Sunday, March 09, 2008

The first Saturday morning class is usually populated mostly by teenage students. Typically, these kids have the overly optimistic view that they know it all. I say that with all due sympathy, for I do remember the confidence of youth. I enjoy observing these kids and training with them because it provides a glimpse into the health of the student body. If they are making mistakes, it is a good gauge that most of the school is making the same mistake and should be corrected. And when they are getting things right… That’s a good sign.

So I note something they got pleasantly correct yesterday morning.

We’ve been incorporating more and more grappling in the Black Belt level classes for just over a year now. It’s been fed at home by watching the various MMA fights. Often you can find the youngsters stretching out on the mat before or after class talking about the fights, and the various BJJ or grappling techniques they’ve seen. Judging from the discussions and what I’ve seen them doing in class, they’ve been very observant. Some of them might even turn into real threats when they finally understand that positioning is more important than the cool chokes and submissions.

Yesterday, two of the young men were talking about arm-locks, and I heard this gem:
“I really like the Kimura and the Americana. You know: they are really the same thing, just in opposite directions.”

Ah-ha! It’s good to see the Black Belt students making these connections on their own. It would be even better to hear them say: “You know -- Onikudaki is just a variation of the Americana…”

The comment also made me think of some reading I’d done last week in the introduction to Ultimate Fighting Techniques Volume 2: Fighting from the Bottom.

“Royce was not only able to protect himself from Severn’s attempted strikes, but he was also able to submit Severn with the then unknown ‘Triangle Choke.’ From that moment on everyone realized the immense power that Gracie Jiu Jitsu offered a regular human being.”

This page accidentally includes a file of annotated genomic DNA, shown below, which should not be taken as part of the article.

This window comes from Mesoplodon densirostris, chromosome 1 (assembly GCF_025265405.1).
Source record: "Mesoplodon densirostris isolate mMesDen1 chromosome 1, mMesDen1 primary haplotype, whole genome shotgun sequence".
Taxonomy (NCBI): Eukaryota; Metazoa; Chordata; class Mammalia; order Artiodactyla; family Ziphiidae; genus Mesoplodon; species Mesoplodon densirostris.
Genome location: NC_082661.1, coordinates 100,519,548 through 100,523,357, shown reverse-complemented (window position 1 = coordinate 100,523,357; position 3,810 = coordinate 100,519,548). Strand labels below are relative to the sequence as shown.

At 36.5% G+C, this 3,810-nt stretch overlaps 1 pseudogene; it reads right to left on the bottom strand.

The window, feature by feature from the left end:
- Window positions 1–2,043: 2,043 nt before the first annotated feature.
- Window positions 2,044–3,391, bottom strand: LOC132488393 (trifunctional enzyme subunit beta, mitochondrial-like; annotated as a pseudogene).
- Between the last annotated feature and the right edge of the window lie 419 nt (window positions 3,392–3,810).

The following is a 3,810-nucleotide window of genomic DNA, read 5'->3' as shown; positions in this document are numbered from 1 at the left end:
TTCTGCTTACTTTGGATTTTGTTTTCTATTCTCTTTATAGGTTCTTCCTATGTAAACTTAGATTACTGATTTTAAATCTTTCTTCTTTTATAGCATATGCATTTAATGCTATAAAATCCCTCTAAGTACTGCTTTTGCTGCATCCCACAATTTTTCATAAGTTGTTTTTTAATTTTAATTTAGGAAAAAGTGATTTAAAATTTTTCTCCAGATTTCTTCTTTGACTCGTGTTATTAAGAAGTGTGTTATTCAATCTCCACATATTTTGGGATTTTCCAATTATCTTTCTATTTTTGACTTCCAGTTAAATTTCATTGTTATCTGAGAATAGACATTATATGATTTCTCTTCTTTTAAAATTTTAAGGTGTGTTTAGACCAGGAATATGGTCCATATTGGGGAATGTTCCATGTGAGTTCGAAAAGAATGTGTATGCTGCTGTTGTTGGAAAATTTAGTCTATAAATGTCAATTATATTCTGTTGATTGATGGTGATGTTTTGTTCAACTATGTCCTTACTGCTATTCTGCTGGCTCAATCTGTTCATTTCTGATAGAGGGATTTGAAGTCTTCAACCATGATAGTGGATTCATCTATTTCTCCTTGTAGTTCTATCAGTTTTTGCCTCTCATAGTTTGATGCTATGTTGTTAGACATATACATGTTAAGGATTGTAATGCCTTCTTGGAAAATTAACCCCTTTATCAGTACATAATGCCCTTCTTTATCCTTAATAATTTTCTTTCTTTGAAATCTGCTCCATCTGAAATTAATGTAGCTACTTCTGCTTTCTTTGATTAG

Advancing in the martial arts means learning to draw connections and see how all the pieces fit together. Often these connections are drawn on the mat, but sometimes you draw them from study in the library. The quote from UFT Vol.2 is most likely from co-author Kid Peligro, a Gracie BJJ Black Belt and spokesperson. It was so overblown in its enthusiasm I had to do a little double-checking and reached for my copy of Kodokan Judo, the standard reference work on Judo technique and practice.

Sure enough, on page 124, I found Sankaku-jime, translation: “Triangular choke.” The photo clearly shows a Judo yudansha with his legs wrapped around an opponent and applying choking pressure to the neck.

I further looked to The Canon of Judo, written by the legendary “God of Judo” Kyuzo Mifune, the last Judo 10th Dan. This was first published in the early 1950’s. On page 154 is Sankaku-Gatame-Ude-Hishigi, or the “Triangular Armlock.” Although the terminology is a little different, the technique looks substantially the same. Except here, not only are you applying pressure to the neck, you are hyperextending the elbow simultaneously. Mifune introduces the technique by saying, “I developed this technique myself, and it always proves effective.”

There is really nothing new under the sun. If you want further proof of that, while you’re checking out Sankaku-Jime in your own copy of Kodokan Judo (you do have a copy, don’t you?), glance over at page 125. You’ll find the Judo armlock called Ude Garami. One named technique, but two different directions you’ll clearly recognize as the Americana and the Kimura…

I don’t really believe Kyuzo Mifune invented the triangle choke anymore than I believe Royce Gracie used it for the first time against Dan Severn in 1995. I suspect it was already ancient when some forgotten Pankratiast snapped his opponent’s elbow and choked him unconscious in the Greek dust to the cheers of his countrymen.

So what lessons are we to draw here? For starters, we need to be looking for these commonalities. It helps us develop and understand our own skills and techniques. It also gives us an appreciation for the efforts of others that we’ve noted in previous postings is sadly lacking. It also saves us some effort by building on work already performed by someone else. Why should we reinvent the wheel?

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